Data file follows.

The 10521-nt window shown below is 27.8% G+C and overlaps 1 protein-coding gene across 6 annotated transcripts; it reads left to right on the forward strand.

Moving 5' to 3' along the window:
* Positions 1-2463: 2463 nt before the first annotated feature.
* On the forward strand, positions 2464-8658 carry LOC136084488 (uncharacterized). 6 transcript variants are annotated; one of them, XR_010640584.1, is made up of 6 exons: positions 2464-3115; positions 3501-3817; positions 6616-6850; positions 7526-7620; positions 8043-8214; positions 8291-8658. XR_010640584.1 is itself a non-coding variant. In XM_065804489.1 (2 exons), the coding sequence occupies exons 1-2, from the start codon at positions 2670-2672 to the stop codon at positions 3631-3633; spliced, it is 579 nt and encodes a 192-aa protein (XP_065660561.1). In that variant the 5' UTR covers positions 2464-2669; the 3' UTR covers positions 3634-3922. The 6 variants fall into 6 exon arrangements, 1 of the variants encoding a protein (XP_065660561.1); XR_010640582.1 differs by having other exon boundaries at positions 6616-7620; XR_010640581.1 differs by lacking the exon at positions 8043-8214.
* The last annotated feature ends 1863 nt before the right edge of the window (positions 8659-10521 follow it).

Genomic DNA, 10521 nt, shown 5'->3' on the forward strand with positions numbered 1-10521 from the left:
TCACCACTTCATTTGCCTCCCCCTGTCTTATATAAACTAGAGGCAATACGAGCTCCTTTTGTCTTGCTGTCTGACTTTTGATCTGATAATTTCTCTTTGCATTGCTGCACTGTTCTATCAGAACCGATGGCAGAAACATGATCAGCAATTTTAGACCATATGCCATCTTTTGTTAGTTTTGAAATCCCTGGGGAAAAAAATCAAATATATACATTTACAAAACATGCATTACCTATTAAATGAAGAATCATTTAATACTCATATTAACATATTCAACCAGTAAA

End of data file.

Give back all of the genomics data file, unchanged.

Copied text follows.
The 10521-nt window shown below is 27.8% G+C and overlaps 1 protein-coding gene across 6 annotated transcripts; it reads left to right on the forward strand.

Moving 5' to 3' along the window:
* Positions 1-2463: 2463 nt before the first annotated feature.
* On the forward strand, positions 2464-8658 carry LOC136084488 (uncharacterized). 6 transcript variants are annotated; one of them, XR_010640584.1, is made up of 6 exons: positions 2464-3115; positions 3501-3817; positions 6616-6850; positions 7526-7620; positions 8043-8214; positions 8291-8658. XR_010640584.1 is itself a non-coding variant. In XM_065804489.1 (2 exons), the coding sequence occupies exons 1-2, from the start codon at positions 2670-2672 to the stop codon at positions 3631-3633; spliced, it is 579 nt and encodes a 192-aa protein (XP_065660561.1). In that variant the 5' UTR covers positions 2464-2669; the 3' UTR covers positions 3634-3922. The 6 variants fall into 6 exon arrangements, 1 of the variants encoding a protein (XP_065660561.1); XR_010640582.1 differs by having other exon boundaries at positions 6616-7620; XR_010640581.1 differs by lacking the exon at positions 8043-8214.
* The last annotated feature ends 1863 nt before the right edge of the window (positions 8659-10521 follow it).

Genomic DNA, 10521 nt, shown 5'->3' on the forward strand with positions numbered 1-10521 from the left:
TCACCACTTCATTTGCCTCCCCCTGTCTTATATAAACTAGAGGCAATACGAGCTCCTTTTGTCTTGCTGTCTGACTTTTGATCTGATAATTTCTCTTTGCATTGCTGCACTGTTCTATCAGAACCGATGGCAGAAACATGATCAGCAATTTTAGACCATATGCCATCTTTTGTTAGTTTTGAAATCCCTGGGGAAAAAAATCAAATATATACATTTACAAAACATGCATTACCTATTAAATGAAGAATCATTTAATACTCATATTAACATATTCAACCAGTAAA